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The Social Media Savvy Farmer

Cathy Finley

We all know that being a farmer these days isn’t just about growing things; you have to have prowess in every area of business management from financial forecasting to marketing, as well as continually evolving your professional development to become a jack-of-all-trades around the farm, proficient in skills such as mechanics, fence building and a wide range of veterinary care. Rarely do people enter into a profession where such a diverse skill set is essential!

It’s easy to become glib about things you consider “non-essential” to the workings of the farm. Your social media game may seem like one of those bottom-of-the-list tasks, but I beg to differ. This is how your customers and advocates are communicating; they seek education and growth, and make lifestyle choices through what they find on Facebook, Instagram, Twitter, Snapchat and the myriad of other platforms out there. Engaging this audience is not just good marketing for your product but essential for farm education and information sharing. As farmers, we are not used to defending our livelihood, but in a time where everyone is an internet-educated expert it’s essential that we answer questions and challenge some of the mistruths.

LauricaFarmSocial (2)At the risk of sounding arrogant, our social media game at Laurica Farm is pretty good. We’ve built our business in a relatively short space of time through our social media, and we’ve learned a lot along the way. Recently, a couple of things occurred to me.

Firstly, social media is responsible for approximately 75% of our business and I can use data to know who those customers are—that’s an extremely valuable tool. Secondly, our approach to our social media has built a fiercely loyal following of people.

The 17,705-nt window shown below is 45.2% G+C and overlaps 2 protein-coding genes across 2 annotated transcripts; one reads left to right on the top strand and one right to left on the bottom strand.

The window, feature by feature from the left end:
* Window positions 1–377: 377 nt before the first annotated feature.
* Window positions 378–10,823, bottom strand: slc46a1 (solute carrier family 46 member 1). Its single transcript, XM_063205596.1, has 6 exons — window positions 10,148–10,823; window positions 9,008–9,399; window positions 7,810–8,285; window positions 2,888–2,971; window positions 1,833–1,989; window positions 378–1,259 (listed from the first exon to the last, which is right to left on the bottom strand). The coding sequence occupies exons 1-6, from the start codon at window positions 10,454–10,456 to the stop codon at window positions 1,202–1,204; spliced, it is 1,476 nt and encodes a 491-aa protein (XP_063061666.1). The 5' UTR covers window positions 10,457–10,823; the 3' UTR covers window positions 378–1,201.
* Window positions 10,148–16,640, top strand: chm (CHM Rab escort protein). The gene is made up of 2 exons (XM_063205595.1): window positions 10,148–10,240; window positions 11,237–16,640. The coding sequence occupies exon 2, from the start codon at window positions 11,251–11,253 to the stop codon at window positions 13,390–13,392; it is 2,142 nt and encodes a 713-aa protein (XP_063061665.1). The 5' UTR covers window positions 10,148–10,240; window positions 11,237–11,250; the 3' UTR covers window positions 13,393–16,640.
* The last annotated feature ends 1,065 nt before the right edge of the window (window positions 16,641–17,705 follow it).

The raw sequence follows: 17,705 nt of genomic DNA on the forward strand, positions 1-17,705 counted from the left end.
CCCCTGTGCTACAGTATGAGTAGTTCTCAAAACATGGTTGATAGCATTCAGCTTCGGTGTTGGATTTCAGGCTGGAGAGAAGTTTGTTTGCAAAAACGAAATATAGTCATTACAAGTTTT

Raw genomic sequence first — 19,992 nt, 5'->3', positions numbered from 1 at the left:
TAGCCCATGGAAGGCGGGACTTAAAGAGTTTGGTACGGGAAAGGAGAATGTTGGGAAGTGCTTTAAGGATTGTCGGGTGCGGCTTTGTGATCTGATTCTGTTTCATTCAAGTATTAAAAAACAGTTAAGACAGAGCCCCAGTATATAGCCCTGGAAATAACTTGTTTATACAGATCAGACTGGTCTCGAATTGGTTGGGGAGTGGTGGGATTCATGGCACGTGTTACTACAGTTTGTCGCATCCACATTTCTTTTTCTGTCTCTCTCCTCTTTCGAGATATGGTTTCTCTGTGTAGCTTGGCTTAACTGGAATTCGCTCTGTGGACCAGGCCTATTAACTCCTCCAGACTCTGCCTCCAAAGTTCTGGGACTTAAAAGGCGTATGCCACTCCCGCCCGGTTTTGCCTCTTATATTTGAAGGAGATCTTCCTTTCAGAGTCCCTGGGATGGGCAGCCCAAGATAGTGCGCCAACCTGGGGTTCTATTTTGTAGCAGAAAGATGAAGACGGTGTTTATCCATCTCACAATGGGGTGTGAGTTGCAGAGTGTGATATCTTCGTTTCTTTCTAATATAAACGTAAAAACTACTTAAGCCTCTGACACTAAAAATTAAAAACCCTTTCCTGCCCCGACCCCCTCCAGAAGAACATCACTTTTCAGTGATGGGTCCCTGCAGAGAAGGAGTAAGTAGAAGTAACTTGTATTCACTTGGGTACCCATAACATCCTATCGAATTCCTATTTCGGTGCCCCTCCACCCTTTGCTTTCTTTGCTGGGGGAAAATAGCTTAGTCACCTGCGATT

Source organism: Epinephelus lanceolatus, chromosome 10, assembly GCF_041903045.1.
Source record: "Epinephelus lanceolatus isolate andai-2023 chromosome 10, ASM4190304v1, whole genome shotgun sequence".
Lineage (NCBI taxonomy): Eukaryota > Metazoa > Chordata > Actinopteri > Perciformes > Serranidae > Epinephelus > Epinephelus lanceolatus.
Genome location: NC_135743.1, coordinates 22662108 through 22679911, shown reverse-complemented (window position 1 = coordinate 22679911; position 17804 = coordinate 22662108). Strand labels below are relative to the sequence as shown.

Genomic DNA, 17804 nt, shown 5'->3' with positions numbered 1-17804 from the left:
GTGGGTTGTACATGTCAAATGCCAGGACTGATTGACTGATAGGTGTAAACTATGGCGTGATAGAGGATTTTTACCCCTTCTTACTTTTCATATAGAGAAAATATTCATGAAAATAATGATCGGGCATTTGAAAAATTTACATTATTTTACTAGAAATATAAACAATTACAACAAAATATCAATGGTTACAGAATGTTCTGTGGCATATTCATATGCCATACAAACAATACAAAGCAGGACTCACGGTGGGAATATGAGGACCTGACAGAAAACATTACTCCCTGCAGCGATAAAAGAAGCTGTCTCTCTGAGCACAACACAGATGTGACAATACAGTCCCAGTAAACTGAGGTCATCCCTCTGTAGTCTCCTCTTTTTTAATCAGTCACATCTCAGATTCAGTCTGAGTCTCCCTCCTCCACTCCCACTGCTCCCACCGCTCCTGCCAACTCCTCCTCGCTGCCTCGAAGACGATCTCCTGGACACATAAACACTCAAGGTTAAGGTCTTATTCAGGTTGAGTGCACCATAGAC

So, how do we go about utilizing this tool? I am not trained in social media or marketing, but I really love the idea of people becoming experts by experience. The farm tried a few things, failed at some of them, and learned some key messages about online engagement. These are my takeaways:

  • Separate the personal from the professional: Keep your business page for just that—business. Don’t use it as a platform for promoting or sharing personal beliefs or agendas. People follow farms because they want farm content, not your political views or your selfies. You can pepper your social media with issues that are important to you if it’s relevant to farming. For example, you might want to share something about ALR being rezoned, but put it in a context of how it affects you or local farms and use a balanced and objective voice.
  • Monitor your content: I don’t record specific data about what I’m posting, but in my head I know that people mainly want “farm fluff”: photos of the cute animals or vibrant-looking vegetables, maybe even some seasonal recipes. Don’t overlook the value of these posts. I limit sales and promotional posts to once a week maximum and any other farming politics to maybe 7-8 times a year.
  • Keep it clear and keep it simple: Open any written update with something clear and concise that will draw the reader in. You can go into detail but the first sentence should deliver the key message.
  • Visuals, photos & graphics: Always post a photo or a link (but not a blurry photo or uncropped screenshot). Our posts with the least engagement are the ones with just written words. Take the time to learn the basics. You must also be aware of copyright. There are lots of free stock photos you can use but educate yourself on the process. Here are some suggestions for royalty-free image sites: Gratisography, IM Free, Pixabay, PicJumbo, Unsplash.
  • Screen Shot 2017-12-10 at 16.41.26 (2)Stay humble. People don’t want to be faced with what a superior life you have and hear about how well-nourished your family are constantly. You can and should let your audience get to know you a little, a touch of the personal is definitely beneficial, but have a laugh at yourself. Make yourself relatable.